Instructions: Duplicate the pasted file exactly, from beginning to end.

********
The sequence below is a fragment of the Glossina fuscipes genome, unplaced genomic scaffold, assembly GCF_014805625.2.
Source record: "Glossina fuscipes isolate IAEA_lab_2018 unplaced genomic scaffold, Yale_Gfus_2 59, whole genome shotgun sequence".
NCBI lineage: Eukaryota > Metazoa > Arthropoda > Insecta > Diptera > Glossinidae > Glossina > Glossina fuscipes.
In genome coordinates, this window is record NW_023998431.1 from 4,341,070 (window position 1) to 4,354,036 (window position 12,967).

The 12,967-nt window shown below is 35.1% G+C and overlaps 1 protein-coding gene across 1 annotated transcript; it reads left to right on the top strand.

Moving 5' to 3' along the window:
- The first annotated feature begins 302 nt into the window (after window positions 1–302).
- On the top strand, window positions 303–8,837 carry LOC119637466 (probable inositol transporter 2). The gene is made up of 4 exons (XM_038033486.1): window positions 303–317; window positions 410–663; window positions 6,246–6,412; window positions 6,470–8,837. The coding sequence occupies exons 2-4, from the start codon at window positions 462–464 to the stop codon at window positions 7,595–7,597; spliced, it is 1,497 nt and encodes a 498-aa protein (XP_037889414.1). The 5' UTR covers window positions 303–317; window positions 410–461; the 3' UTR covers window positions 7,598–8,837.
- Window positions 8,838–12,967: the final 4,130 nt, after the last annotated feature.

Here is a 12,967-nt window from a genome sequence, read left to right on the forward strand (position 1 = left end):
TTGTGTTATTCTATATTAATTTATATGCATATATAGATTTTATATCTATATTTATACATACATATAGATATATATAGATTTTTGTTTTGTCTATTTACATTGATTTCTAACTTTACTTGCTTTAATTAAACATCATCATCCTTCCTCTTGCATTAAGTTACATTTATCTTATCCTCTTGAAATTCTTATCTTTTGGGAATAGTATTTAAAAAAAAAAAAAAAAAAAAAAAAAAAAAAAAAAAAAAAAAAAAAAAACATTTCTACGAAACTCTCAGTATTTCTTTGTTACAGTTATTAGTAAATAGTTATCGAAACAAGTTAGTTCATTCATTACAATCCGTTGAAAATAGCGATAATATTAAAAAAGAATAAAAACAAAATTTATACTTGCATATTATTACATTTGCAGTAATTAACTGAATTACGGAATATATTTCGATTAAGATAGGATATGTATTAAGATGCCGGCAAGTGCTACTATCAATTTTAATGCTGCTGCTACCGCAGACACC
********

The sequence below is a fragment of the Glossina fuscipes genome, unplaced genomic scaffold, assembly GCF_014805625.2.
Source record: "Glossina fuscipes isolate IAEA_lab_2018 unplaced genomic scaffold, Yale_Gfus_2 59, whole genome shotgun sequence".
NCBI lineage: Eukaryota > Metazoa > Arthropoda > Insecta > Diptera > Glossinidae > Glossina > Glossina fuscipes.
In genome coordinates, this window is record NW_023998431.1 from 4,341,070 (window position 1) to 4,354,036 (window position 12,967).

The 12,967-nt window shown below is 35.1% G+C and overlaps 1 protein-coding gene across 1 annotated transcript; it reads left to right on the top strand.

Moving 5' to 3' along the window:
- The first annotated feature begins 302 nt into the window (after window positions 1–302).
- On the top strand, window positions 303–8,837 carry LOC119637466 (probable inositol transporter 2). The gene is made up of 4 exons (XM_038033486.1): window positions 303–317; window positions 410–663; window positions 6,246–6,412; window positions 6,470–8,837. The coding sequence occupies exons 2-4, from the start codon at window positions 462–464 to the stop codon at window positions 7,595–7,597; spliced, it is 1,497 nt and encodes a 498-aa protein (XP_037889414.1). The 5' UTR covers window positions 303–317; window positions 410–461; the 3' UTR covers window positions 7,598–8,837.
- Window positions 8,838–12,967: the final 4,130 nt, after the last annotated feature.

Here is a 12,967-nt window from a genome sequence, read left to right on the forward strand (position 1 = left end):
TTGTGTTATTCTATATTAATTTATATGCATATATAGATTTTATATCTATATTTATACATACATATAGATATATATAGATTTTTGTTTTGTCTATTTACATTGATTTCTAACTTTACTTGCTTTAATTAAACATCATCATCCTTCCTCTTGCATTAAGTTACATTTATCTTATCCTCTTGAAATTCTTATCTTTTGGGAATAGTATTTAAAAAAAAAAAAAAAAAAAAAAAAAAAAAAAAAAAAAAAAAAAAAAAACATTTCTACGAAACTCTCAGTATTTCTTTGTTACAGTTATTAGTAAATAGTTATCGAAACAAGTTAGTTCATTCATTACAATCCGTTGAAAATAGCGATAATATTAAAAAAGAATAAAAACAAAATTTATACTTGCATATTATTACATTTGCAGTAATTAACTGAATTACGGAATATATTTCGATTAAGATAGGATATGTATTAAGATGCCGGCAAGTGCTACTATCAATTTTAATGCTGCTGCTACCGCAGACACC